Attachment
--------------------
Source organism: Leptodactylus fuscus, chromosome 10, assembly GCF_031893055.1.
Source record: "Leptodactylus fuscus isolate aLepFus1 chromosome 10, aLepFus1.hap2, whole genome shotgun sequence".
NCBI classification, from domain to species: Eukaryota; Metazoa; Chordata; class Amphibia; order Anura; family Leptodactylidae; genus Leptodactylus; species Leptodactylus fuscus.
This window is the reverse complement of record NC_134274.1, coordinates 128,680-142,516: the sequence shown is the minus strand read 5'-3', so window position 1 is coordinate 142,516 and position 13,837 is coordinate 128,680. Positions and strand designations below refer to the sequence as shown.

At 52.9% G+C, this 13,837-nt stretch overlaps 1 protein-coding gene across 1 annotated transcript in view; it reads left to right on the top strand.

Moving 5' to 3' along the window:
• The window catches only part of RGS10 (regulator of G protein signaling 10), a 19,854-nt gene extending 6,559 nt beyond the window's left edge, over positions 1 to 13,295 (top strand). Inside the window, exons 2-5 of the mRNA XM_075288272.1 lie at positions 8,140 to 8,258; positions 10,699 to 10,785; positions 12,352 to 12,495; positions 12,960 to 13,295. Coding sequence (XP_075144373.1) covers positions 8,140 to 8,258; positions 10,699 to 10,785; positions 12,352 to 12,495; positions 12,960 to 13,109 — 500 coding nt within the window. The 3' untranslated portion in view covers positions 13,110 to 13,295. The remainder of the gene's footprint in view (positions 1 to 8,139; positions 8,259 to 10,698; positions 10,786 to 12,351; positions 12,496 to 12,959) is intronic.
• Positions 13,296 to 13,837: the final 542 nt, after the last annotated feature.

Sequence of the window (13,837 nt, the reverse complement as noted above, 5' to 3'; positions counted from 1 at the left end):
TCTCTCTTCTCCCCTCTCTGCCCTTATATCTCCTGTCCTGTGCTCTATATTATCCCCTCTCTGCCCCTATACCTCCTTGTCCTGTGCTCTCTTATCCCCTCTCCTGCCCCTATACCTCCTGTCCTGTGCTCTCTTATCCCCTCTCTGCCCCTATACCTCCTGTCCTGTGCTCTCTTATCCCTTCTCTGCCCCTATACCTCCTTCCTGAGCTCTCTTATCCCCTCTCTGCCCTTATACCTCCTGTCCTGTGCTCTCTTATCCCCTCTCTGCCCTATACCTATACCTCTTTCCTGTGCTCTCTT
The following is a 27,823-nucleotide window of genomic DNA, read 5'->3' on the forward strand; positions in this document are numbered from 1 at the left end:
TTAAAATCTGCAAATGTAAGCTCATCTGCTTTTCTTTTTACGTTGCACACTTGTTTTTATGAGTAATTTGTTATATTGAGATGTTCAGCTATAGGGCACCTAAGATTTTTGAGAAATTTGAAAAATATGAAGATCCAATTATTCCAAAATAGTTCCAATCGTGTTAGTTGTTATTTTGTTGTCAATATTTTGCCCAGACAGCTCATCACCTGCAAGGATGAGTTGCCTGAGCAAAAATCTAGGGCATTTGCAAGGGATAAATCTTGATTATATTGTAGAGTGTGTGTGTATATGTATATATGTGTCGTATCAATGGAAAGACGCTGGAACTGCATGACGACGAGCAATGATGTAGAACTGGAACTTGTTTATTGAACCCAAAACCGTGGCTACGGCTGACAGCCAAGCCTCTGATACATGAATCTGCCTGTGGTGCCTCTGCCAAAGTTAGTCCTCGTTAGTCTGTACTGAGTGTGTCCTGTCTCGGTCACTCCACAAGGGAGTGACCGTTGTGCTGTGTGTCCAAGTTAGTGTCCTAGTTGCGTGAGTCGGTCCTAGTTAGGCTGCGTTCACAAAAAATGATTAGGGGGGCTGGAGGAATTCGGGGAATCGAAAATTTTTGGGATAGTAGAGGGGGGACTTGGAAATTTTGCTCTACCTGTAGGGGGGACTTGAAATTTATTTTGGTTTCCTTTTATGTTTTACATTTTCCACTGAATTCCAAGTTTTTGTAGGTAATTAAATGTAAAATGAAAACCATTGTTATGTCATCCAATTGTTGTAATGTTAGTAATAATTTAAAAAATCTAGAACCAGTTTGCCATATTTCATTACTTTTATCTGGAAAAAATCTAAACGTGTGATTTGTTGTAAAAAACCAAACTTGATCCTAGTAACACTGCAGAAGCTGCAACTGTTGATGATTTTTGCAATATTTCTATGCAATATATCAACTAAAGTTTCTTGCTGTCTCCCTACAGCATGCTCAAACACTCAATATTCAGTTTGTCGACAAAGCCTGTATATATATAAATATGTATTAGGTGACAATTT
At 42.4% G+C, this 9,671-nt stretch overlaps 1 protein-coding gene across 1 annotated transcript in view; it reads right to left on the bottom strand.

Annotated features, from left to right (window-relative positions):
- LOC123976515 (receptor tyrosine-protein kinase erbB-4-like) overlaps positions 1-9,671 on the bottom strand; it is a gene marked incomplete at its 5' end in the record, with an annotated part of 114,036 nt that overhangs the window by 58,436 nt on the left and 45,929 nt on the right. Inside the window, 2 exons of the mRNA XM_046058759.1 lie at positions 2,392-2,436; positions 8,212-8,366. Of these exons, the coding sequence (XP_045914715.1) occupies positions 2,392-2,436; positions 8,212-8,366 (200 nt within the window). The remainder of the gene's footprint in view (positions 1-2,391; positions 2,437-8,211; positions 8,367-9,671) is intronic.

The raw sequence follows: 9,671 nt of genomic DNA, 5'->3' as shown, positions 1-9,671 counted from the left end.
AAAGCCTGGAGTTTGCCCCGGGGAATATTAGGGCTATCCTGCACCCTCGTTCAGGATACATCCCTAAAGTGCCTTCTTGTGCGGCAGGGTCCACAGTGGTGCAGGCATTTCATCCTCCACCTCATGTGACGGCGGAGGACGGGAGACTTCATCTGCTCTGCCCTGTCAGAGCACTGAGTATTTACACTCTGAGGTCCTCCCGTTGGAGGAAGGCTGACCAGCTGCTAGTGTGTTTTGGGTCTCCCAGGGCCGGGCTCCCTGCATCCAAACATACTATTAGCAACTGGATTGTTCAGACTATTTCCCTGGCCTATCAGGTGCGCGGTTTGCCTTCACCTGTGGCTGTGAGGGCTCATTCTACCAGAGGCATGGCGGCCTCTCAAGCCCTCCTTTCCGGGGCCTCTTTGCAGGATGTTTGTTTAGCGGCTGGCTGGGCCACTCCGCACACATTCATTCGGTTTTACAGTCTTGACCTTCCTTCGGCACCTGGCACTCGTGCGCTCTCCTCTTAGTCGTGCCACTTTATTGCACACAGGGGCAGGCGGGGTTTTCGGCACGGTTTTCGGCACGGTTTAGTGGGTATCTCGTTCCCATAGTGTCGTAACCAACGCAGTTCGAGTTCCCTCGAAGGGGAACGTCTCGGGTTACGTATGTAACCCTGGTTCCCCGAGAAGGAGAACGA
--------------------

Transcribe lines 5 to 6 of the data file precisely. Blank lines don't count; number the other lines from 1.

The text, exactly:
At 52.9% G+C, this 13,837-nt stretch overlaps 1 protein-coding gene across 1 annotated transcript in view; it reads left to right on the top strand.

Moving 5' to 3' along the window: